Nestled in the gorgeous Costwolds, despite its unique arts heritage and festivals,Stroud is one of the most unexplored and least commercialised areas in the district.

Birds obviously appreciate its qualities, and every Winter around 350,000 flock to the WWT run Slimbridge Wetland Centre for food and shelter. A 20 minute drive from Stroud, the centre is situated on 325 acres estuarine grasslands on the River Severn.

Slimbridge Wild Fowl Reserve

Slimbridge Wild Fowl Reserve

Among the top spots are Bewick’s Swans, Eurasian White-Fronted geese, Red Shank, Golden Plover, Lapwing, Wigeon and Teal.

The accessible centre is open from 9:30 am – 4pm during Winter and has great facilities, including lots of opportunities for learning and hands-on fun.

As well as being brilliant for birds, Stroud has also been named a ‘must visit’ location for Vintage Fashion Finds and antique books. The town has three dedicated vintage clothing stores, three second hand book shops, five antique/second hand furniture shops and two record shops selling vinyl, and the Shambles Market is open every Friday and Saturday for keen-eyed bargain hunters. There is also a Farmer’s Market on Saturday, and Stroud Market on Sunday.

As you would expect, there are many beautiful walks, with five valleys meeting at the town and the landscape providing inspiration for Author Laurie Lee. There is also the Stroudwater Canal route.


Southwold Harbour

Southwold Harbour

This seaside Suffolk town is home to the famous Adnams Brewery and Distillery, where traveller’s can refresh themselves after a journey.

Feathered flyers-in make their restorative pilgrimage to Minsmere RSPB, where they can make the most of woodland, wetland and coastal scenery. Birds you are likely to find in the Winter are the Great Spotted Woodpecker,Red Throated Diver, Golden Eye and Bewick’s Swan.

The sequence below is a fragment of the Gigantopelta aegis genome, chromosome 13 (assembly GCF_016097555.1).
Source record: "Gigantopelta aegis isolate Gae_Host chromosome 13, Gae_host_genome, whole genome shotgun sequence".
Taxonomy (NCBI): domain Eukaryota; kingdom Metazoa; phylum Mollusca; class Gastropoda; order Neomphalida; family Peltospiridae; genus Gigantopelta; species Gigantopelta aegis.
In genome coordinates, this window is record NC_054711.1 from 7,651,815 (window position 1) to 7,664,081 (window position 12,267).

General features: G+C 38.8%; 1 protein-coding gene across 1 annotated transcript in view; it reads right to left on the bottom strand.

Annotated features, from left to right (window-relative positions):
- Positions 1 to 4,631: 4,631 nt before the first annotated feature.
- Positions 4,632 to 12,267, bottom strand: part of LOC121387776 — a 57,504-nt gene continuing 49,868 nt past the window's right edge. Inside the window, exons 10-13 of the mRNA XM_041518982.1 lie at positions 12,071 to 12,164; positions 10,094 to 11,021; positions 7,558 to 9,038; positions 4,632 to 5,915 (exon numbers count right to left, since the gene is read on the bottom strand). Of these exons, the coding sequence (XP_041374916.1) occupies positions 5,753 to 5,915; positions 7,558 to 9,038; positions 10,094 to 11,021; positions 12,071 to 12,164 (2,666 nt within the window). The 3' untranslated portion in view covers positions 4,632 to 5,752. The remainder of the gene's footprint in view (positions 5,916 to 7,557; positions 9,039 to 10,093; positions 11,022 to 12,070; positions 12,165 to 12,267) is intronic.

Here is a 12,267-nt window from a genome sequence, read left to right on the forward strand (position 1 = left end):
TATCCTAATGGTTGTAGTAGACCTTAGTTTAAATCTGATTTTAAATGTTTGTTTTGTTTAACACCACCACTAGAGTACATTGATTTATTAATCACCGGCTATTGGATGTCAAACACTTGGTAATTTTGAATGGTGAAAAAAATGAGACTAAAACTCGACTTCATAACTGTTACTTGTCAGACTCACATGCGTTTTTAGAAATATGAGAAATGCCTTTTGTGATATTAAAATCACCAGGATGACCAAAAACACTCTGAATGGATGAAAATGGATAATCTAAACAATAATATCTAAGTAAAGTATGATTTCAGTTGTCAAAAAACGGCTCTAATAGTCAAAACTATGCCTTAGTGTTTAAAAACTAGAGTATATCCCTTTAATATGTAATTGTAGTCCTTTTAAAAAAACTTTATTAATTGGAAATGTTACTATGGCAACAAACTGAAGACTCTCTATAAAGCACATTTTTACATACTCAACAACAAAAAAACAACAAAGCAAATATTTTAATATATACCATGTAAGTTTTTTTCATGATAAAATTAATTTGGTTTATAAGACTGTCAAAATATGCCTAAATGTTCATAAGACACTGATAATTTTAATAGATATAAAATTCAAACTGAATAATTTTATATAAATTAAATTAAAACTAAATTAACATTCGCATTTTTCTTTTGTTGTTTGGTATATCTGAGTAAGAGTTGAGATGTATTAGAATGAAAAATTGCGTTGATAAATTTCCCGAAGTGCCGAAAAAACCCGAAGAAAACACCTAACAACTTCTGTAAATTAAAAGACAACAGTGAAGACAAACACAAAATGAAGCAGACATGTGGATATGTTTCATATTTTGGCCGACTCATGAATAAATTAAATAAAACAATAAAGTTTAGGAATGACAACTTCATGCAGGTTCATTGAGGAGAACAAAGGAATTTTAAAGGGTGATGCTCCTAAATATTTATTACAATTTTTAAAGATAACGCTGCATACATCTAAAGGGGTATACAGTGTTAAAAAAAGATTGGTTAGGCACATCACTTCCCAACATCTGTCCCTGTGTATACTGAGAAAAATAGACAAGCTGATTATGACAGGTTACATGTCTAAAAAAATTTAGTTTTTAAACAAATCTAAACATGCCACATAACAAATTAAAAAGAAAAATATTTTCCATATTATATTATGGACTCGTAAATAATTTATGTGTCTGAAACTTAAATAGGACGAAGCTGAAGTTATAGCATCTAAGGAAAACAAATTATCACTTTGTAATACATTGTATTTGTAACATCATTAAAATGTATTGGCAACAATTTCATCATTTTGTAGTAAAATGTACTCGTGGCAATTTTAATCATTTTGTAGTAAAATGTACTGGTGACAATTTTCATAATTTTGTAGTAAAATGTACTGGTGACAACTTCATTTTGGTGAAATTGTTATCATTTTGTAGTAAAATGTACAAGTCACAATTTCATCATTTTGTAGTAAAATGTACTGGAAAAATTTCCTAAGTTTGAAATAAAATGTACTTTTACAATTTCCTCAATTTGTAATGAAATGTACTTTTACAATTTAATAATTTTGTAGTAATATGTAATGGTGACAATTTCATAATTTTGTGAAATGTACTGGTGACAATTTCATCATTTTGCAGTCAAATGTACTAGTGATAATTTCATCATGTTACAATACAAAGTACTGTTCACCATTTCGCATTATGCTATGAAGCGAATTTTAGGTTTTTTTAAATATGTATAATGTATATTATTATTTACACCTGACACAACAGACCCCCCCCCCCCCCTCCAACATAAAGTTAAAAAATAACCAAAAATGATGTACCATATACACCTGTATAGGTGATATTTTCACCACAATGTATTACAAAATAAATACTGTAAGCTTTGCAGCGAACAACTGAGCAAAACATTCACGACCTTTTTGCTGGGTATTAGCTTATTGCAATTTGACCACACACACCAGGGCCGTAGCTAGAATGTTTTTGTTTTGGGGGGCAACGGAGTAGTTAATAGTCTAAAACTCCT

Sunset over reedbed - Ian Barthorpe

Sunset over reedbed – Ian Barthorpe

The award-winning centre is open from 9am-4pm, November-February, and has a range of great facilities, including volunteer guides for those new to bird watching to make the visit a memorable one.

Once you have twitched to your heart’s content, a 25 minute drive into Southwold will give visitors plenty to explore, from the Electric Picture Palace Cinema built in 1912 (tours available) and Southwold Lighthouse which stands in the centre of town, to the uniquely quirky Pier.

There is also plenty of history to uncover, with the town’s naval, seafaring and fishing background. In warmer months, visitors can have a go at crabbing.


Rhayader in Powys, Wales, is the first town on the River Wye and is home to the dams and reservoirs of the Elan and Claerwen Valleys.

A four minute drive, or 20 minute walk away is Gigrin Farm, a family owned working farm. Their onsite Red Kite Feeding Centre is open all year round, and has helped with the reintroduction of what was once one of the UK’s rarest birds. The farm has both general hides, accessible hides and specialist Photographic Hides available for use. There is also an onsite coffee shop and caravan and camping pitches.

Red Kites at Gigrin Farm

Red Kites at Gigrin Farm

Rhayader and the Elan Valley also provides visitors with rare opportunities for walking, cycling, horse riding, fishing and arts and culture. One walk is the is Rhayader town trail, which starts from Smithfield Market and is suitable for wheelchairs and prams and is a great way of seeing the town .

One incredible example of something completely different to do is the Willow Globe Open Air Theatre, a living scaled down version of Shakespeare’s Globe in London, powered entirely using green and sustainable energy. Although most of their performances take place during the summer months, every second Thursday they run ‘Have a Go Workshops,” in Rhayader from 14:00-17:00pm for wannabee thespians.